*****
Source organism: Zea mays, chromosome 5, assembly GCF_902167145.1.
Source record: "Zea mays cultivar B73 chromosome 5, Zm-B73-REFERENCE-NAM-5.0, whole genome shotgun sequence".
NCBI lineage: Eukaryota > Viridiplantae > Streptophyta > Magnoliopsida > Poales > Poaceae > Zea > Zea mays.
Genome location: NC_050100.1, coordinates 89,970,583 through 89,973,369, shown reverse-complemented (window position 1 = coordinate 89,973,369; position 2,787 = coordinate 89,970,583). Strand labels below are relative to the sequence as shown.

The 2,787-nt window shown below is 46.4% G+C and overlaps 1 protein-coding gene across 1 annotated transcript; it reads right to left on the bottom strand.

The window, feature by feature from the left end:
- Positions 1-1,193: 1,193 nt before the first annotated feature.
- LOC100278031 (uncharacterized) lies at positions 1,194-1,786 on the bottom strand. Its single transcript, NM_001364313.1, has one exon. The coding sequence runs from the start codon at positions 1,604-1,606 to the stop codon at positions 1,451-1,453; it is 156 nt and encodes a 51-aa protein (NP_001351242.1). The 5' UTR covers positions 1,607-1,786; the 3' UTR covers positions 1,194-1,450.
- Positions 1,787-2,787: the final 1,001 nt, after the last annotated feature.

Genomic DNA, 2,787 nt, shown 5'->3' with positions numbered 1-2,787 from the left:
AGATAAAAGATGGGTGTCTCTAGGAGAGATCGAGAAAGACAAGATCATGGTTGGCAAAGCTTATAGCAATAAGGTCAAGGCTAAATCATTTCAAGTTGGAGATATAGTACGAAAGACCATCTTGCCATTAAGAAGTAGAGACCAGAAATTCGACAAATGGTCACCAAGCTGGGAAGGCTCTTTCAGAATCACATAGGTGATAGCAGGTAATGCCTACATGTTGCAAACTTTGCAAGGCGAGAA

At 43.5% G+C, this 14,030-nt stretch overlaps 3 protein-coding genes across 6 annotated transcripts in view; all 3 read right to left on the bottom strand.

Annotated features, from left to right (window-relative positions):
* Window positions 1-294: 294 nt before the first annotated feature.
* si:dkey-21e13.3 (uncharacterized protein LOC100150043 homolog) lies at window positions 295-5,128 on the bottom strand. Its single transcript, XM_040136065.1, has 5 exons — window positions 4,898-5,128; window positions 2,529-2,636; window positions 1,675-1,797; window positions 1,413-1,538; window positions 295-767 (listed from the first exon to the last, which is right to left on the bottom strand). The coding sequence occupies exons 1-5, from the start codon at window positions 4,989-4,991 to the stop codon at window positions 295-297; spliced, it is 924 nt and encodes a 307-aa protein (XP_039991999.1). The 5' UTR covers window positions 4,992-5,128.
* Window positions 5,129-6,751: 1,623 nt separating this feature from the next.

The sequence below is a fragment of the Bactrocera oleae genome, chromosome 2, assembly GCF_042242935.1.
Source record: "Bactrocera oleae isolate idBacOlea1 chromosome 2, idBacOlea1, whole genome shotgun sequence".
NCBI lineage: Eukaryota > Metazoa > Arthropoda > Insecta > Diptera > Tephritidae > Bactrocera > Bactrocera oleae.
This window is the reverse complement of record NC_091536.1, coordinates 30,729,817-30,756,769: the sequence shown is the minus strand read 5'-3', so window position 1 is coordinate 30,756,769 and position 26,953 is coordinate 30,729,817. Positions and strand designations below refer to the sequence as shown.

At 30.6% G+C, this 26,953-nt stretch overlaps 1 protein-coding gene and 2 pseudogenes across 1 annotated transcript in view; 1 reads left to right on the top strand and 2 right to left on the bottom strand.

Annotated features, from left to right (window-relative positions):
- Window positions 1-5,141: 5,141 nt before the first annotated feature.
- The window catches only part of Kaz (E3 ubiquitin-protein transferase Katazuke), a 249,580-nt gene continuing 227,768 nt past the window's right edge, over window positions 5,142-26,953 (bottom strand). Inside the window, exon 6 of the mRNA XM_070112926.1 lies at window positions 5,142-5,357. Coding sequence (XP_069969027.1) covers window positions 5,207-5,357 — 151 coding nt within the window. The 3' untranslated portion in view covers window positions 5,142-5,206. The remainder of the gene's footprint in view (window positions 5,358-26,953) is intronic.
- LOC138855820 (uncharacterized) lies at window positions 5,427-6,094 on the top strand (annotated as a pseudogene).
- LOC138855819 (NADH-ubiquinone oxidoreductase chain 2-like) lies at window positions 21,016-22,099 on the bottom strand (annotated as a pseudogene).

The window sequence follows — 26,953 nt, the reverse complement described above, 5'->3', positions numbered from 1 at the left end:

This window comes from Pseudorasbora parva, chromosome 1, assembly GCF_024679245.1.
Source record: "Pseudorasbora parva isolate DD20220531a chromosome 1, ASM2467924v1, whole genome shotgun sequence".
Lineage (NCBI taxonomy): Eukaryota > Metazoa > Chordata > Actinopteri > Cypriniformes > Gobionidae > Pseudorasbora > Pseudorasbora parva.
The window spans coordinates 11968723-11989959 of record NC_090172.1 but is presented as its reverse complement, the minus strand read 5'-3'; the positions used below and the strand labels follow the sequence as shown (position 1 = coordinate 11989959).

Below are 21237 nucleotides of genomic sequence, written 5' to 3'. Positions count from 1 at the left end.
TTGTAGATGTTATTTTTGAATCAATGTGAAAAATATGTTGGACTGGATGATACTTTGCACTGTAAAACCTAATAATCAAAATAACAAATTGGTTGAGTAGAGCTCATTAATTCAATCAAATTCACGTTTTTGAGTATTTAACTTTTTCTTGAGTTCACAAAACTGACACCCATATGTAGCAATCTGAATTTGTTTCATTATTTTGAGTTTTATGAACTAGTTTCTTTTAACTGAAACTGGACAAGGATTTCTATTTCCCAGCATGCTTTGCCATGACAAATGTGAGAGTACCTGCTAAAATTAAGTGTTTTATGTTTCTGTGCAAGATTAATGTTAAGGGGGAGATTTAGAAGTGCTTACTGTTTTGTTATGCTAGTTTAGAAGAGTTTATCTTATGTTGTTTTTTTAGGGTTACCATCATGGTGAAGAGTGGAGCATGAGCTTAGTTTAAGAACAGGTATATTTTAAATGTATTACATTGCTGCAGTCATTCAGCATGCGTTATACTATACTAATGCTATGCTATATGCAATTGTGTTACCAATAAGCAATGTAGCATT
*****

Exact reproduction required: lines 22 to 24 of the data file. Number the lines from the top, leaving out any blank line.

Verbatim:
Annotated features, from left to right (window-relative positions):
- Window positions 1-5,141: 5,141 nt before the first annotated feature.
- The window catches only part of Kaz (E3 ubiquitin-protein transferase Katazuke), a 249,580-nt gene continuing 227,768 nt past the window's right edge, over window positions 5,142-26,953 (bottom strand). Inside the window, exon 6 of the mRNA XM_070112926.1 lies at window positions 5,142-5,357. Coding sequence (XP_069969027.1) covers window positions 5,207-5,357 — 151 coding nt within the window. The 3' untranslated portion in view covers window positions 5,142-5,206. The remainder of the gene's footprint in view (window positions 5,358-26,953) is intronic.